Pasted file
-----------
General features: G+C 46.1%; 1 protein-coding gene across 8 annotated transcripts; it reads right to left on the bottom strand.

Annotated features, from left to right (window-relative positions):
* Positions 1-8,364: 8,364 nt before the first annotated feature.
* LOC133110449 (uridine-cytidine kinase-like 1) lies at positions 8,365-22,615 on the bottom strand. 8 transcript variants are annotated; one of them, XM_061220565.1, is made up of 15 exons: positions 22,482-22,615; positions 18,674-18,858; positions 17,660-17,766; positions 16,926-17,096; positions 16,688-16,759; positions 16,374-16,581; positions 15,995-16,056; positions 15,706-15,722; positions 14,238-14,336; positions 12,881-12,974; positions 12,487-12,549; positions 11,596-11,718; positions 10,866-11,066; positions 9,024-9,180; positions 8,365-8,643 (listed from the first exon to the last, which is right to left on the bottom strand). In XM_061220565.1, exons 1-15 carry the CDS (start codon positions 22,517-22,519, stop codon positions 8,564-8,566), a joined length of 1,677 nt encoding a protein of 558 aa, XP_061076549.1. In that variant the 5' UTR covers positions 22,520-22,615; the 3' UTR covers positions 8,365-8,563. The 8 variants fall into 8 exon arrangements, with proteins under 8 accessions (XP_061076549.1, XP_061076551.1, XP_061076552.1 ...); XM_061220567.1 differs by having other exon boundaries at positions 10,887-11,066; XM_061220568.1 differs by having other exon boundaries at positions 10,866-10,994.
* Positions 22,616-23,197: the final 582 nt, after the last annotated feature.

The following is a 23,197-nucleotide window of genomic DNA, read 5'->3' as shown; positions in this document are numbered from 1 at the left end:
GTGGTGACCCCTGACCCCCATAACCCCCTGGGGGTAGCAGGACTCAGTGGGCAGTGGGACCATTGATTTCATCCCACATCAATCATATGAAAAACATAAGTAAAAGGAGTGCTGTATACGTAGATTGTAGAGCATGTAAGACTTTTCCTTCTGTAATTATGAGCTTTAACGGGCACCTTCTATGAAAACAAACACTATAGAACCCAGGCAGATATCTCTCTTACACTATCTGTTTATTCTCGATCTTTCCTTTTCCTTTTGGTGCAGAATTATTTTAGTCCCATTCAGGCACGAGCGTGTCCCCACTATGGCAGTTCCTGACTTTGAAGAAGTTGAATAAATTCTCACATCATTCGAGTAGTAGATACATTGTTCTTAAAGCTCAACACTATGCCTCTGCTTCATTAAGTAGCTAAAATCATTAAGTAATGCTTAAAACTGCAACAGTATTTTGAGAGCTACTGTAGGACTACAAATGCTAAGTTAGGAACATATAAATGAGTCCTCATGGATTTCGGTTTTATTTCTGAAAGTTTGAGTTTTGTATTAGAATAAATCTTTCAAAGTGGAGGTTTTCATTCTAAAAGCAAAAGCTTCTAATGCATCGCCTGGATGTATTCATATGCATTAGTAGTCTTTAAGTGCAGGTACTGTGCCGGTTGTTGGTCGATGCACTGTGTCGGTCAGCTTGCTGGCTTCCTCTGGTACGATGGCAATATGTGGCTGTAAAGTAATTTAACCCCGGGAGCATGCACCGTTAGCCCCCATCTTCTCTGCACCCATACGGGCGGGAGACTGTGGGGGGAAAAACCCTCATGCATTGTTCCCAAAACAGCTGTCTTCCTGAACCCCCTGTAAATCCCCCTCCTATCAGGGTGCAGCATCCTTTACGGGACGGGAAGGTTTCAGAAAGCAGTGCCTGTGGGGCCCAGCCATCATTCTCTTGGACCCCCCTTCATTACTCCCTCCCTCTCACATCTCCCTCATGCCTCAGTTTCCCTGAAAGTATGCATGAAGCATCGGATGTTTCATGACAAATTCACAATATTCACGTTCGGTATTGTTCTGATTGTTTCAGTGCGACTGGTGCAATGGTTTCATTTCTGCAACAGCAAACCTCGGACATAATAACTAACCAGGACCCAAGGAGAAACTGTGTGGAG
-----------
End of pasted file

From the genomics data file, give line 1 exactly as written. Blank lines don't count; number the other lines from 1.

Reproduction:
General features: G+C 46.1%; 1 protein-coding gene across 8 annotated transcripts; it reads right to left on the bottom strand.